Ph.D., University College London; Postdoctoral Fellow, University of Oxford


Ph.D., University of Michigan

Ph.D., University of Pennsylvania; Postdoctoral Fellow, Harvard University



Chethan Pandarinath

Francisco Robles

Shuichi Takayama

Assistant Professor

Assistant Professor

Ph.D., Cornell University; Postdoctoral Fellow, Stanford University

Ph.D., Duke University; Postdoctoral Fellow, Duke University

Professor, GRA Eminent Scholar, and Price Gilbert, Jr. Chair in Regenerative Engineering and Medicine Ph.D., Scripps Research Institute; Postdoctoral Fellow, Harvard University

Game Changer in Nanoparticle Drug Delivery Testing DNA barcoding method will concurrently study thousands of nanoparticles, not just one Imagine one gene therapy experiment involving a single drug delivery nanoparticle being replaced by a completely new trial, that concurrently examines hundreds of drug delivery nanoparticles. The shorter test time, lower cost, and labor savings for medical researchers could rapidly accelerate the discovery of new life saving gene therapies. That’s exactly what James Dahlman, assistant professor in the Coulter Department of Biomedical Engineering, is doing in his groundbreaking research. His goal is to improve the delivery of DNA and RNA therapies with a new in vivo test method that could not only examine thousands of possible nanoparticle drug delivery solutions in a short period, but may also eliminate the need to conduct in vitro testing and selection of best candidates — eliminating two time consuming steps in the current testing process. While scientists can easily create thousands of distinct nanoparticles for targeted drug delivery, determining which nanoparticles are effective in different instances is expensive

and time consuming. Scientists have to study each nanoparticle one at a time. Dahlman is leapfrogging this slow and expensive process by reoptimizing and repurposing the same technology people use to study the human genome. He pairs distinct DNA sequences with distinct nanoparticles, and uses DNA sequencing to measure where hundreds of different nanoparticles go in the same sample. This enables him to relate nanoparticle chemical structure to biological targeting (cell tissue types) — identifying which organs and cell types are best targeted by which nanoparticles. His multiplexed nanoparticle in vivo targeting method would significantly improve current screening practices. One of his end goals is to standardize DNA barcoded test methods and share that knowledge with the drug delivery research community — ushering this highly accelerated gene therapy analysis into a new era.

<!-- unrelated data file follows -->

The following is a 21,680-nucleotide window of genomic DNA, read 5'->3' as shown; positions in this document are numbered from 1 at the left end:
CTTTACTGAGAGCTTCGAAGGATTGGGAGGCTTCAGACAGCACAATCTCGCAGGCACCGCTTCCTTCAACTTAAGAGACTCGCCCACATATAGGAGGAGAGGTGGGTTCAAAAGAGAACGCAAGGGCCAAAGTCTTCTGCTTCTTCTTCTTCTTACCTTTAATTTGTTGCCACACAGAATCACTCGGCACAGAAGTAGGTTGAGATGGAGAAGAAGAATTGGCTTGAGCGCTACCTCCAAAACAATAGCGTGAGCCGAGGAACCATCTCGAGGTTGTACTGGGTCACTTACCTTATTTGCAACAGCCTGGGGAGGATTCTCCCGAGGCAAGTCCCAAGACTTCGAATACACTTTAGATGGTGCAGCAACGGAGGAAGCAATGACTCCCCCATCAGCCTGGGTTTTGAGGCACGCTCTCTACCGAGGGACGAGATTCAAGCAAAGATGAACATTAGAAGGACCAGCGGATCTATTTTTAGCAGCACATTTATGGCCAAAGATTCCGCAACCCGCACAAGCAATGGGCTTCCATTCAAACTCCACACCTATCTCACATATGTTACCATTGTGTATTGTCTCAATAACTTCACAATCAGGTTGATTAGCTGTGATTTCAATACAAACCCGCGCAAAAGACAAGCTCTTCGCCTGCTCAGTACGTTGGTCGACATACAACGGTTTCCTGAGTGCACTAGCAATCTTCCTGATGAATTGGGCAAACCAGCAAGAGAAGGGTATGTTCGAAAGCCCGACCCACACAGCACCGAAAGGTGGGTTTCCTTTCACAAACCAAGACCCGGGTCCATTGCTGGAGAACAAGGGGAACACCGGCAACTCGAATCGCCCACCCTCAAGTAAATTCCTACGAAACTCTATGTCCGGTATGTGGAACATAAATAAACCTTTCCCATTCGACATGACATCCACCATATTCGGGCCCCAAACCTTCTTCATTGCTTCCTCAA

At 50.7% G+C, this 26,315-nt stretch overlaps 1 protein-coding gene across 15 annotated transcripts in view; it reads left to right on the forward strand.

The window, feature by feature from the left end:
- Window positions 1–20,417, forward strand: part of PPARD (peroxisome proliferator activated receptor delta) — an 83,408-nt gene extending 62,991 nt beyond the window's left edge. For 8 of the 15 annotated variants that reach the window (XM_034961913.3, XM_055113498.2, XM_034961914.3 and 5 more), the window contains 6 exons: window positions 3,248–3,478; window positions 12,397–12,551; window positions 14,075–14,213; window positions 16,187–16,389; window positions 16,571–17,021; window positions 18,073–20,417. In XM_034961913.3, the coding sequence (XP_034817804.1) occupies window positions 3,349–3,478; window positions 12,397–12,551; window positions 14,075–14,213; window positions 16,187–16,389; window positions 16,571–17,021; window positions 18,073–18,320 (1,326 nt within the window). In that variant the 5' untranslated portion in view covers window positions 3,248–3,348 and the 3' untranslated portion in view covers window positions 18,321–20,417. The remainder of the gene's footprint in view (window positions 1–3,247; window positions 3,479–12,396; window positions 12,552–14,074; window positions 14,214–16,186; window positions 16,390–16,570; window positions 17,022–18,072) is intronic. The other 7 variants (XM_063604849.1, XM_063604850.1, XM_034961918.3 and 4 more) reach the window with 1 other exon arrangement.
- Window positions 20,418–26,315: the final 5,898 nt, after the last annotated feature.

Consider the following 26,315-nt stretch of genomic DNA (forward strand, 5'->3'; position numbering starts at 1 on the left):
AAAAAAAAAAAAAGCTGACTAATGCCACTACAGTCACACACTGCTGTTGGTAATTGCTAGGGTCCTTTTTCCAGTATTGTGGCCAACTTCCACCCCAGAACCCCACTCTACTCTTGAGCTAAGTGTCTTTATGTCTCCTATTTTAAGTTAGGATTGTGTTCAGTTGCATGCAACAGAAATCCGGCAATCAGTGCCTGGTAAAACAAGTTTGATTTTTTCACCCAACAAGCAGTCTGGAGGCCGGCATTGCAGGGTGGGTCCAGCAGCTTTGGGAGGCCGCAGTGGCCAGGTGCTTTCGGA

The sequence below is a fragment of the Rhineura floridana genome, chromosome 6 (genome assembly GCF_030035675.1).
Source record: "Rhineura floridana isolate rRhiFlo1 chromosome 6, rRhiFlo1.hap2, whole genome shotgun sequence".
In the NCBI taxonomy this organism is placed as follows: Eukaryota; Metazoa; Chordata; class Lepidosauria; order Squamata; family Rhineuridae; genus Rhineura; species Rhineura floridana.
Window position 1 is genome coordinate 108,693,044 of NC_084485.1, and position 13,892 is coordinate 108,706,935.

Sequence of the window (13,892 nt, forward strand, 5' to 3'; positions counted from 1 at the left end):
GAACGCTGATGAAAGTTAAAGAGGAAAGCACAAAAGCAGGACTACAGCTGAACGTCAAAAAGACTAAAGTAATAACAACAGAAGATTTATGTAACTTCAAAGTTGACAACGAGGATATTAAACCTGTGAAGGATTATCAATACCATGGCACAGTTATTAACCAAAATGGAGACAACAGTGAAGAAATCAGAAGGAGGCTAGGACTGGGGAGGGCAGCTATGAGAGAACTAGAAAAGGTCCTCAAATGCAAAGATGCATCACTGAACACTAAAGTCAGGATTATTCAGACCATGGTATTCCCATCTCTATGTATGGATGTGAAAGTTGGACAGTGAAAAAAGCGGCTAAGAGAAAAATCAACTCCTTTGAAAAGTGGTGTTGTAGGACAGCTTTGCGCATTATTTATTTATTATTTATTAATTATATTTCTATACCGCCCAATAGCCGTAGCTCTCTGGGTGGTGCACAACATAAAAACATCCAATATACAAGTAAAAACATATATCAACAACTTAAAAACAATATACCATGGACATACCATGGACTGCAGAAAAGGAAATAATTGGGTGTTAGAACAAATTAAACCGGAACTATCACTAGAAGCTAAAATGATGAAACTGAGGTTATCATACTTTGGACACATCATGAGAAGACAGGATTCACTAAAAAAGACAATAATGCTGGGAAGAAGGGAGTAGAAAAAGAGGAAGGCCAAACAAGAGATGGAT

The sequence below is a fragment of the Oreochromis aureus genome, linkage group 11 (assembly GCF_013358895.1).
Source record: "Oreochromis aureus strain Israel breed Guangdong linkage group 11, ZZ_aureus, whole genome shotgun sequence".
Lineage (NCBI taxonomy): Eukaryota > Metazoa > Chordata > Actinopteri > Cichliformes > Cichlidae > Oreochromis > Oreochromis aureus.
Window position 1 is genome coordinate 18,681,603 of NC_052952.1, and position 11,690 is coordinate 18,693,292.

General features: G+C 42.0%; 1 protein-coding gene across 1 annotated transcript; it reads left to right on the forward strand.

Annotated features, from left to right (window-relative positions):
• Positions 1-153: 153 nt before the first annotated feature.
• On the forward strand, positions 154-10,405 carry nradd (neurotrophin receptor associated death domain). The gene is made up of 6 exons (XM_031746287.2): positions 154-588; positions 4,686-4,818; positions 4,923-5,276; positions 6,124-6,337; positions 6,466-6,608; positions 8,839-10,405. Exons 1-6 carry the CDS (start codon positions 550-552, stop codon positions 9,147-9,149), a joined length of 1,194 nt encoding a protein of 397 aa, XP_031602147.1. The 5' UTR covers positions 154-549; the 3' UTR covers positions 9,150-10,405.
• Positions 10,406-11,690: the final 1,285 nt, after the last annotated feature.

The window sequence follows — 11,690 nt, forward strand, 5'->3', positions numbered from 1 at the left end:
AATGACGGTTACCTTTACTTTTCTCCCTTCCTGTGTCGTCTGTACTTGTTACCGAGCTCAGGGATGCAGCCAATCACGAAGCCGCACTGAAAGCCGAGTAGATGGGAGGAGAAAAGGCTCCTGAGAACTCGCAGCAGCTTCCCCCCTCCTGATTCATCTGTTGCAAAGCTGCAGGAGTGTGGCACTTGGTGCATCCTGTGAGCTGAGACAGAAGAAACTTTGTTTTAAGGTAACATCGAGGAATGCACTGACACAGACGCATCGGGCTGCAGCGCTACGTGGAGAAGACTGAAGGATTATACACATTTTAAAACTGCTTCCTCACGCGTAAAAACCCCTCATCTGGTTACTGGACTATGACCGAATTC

“I am excited by this work, and hope that this advance will help our lab, and many other labs around the world, study gene therapies much more effectively.” – James Dahlman

Saving Astronaut Eyesight — A Top Priority for NASA C. Ross Ethier, professor of biomedical engineering and Georgia Research Alliance Lawrence L. Gellerstedt, Jr. Eminent Scholar in Bioengineering, has been awarded a grant to support astronaut eye health on long-duration space exploration missions. NASA’s Human Research Program and the National Space Biomedical Research Institute (NSBRI) is funding research to help answer questions about astronaut health and performance during future long-duration missions beyond low Earth orbit. Ethier, based in the Wallace H. Coulter Department of Biomedical Engineering, leads a project entitled “VIIP Simulations of CSF, Hemodynamics and Ocular Risk.” Ethier explains that “VIIP stands for Visual Impairment and Intracranial Pressure syndrome, a set of permanent changes to the eye that affect vision. Obviously this is a significant health concern for astronauts and one that could materially affect operations on long-duration flights.” After examining over 300 astronauts, scientists have discovered that spaceflight can cause serious vision problems in astronauts. NASA and other researchers are working hard to understand the issue. The loss of vision while in space could present a major hurdle for missions to Mars and other faraway objects in our galaxy. Researchers think the eye problems arise from an increase in pressure inside the brain which also affects the optic nerve

“VIIP stands for Visual Impairment and Intracranial Pressure syndrome, a set of permanent changes to the eye that affect vision. Obviously this is a significant health concern for astronauts and one that could materially affect operations on long-duration flights.” – C. Ross Ethier

and posterior eyeball. This occurs because cerebrospinal fluid accumulates in the head more in space than it does on Earth, where gravity pulls it down toward the lower body. According to Ethier, “Our work brings together clinicians, engineers and imaging specialists to study VIIP. By using advanced simulation tools and clinical measurements we can better understand the underlying causes of VIIP and eventually help NASA identify astronauts at greatest risk of developing the condition, as well as evaluating countermeasures that will slow or prevent VIIP during space flight.”

VIIP is NASA’s leading spaceflight-related health risk. While in orbit, NASA astronaut Karen Nyberg images her eye with a fundoscope. PHOTO COURTESY NASA/HUMAN RESEARCH PROGRAM